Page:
As a student, professional fly fisherwoman Jennifer Tatelman ’07 was unaware of the rich network of rivers around her that she could have been angling. A native of Marblehead, Mass., she spent her youth on the ocean, fishing, sailing, and lobstering.
“It’s crazy to me,” she said, “to think that I didn’t fly fish during my boarding time at Williston.” Her company, FlyandFlow, which she founded in 2018, leads trips for women on the Deerfield River, which runs 20 miles north of campus. “I pass the Williston exit all the time now on my way to the Deerfield and laugh that I had no idea at the time.”
FlyandFlow leads six trips per year to destinations in the States—western Massachusetts, Montana—and tropical locales such as Belize and the Bahamas. Tatleman has traveled to New Zealand for elusive brown trout and to the marshes of Charleston, South Carolina, for tailing redfish. She also is the brand manager for Postfly, which sells monthly subscriptions of fishing gear.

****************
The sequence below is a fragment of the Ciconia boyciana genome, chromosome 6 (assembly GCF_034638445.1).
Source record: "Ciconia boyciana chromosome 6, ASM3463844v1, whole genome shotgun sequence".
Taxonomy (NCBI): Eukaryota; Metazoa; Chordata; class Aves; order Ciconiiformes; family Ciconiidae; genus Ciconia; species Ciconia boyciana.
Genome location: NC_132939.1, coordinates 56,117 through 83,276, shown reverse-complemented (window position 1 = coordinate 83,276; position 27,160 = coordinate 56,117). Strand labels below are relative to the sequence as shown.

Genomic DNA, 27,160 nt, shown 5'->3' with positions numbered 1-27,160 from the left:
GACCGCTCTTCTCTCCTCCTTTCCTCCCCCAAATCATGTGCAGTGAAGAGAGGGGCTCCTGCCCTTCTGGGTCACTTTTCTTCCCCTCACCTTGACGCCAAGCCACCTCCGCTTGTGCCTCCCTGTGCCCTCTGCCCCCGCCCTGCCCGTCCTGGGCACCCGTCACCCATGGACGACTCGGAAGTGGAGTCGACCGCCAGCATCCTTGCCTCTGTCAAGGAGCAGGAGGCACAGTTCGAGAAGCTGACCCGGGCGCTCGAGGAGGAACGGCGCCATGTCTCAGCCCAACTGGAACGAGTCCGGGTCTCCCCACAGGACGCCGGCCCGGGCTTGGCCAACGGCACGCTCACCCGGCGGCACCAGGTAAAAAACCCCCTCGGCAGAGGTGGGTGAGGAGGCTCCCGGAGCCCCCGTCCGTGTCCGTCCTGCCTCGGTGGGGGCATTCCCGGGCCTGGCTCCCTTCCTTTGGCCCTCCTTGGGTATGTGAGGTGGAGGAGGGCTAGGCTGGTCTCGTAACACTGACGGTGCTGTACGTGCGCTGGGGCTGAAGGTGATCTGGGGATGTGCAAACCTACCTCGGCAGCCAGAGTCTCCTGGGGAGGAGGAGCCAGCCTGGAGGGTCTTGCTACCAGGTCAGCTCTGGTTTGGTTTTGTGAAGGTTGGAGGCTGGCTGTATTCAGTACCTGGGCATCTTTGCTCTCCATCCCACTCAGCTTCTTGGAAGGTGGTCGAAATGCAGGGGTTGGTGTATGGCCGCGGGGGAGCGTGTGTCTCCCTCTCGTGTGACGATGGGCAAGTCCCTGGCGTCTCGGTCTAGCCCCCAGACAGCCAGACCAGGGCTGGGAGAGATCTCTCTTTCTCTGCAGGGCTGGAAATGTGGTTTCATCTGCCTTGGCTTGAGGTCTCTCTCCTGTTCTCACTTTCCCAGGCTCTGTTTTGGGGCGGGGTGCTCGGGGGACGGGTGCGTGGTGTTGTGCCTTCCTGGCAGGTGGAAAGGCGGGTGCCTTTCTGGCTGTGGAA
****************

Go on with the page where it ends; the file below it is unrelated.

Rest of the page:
In February, she wrote an essay championing the rise of women anglers for On the Water. “Every time I stand on the bow with a fly rod in hand, I feel empowered,” she told The Bulletin. “Fly fishing is so much more than just landing fish. I wanted other women to experience this.”
An advocate for conservation, she practices catch-and-release fishing, which for her doesn’t in the least diminish the enjoyment of the sport. “It’s a great feeling to have the rod and line work together in harmony.”
Her father, Jack Tatelman ’73, taught her to fly fish. She and her dad have shared a number of adventures, from targeting brook trout in Labrador to tarpon stalking in Florida. She said she treasures these times, and the fact that she has someone to share stories with. “He’s the first person I call with whatever fishing tale, good or bad—but really there’s no such thing as a bad day on the water.”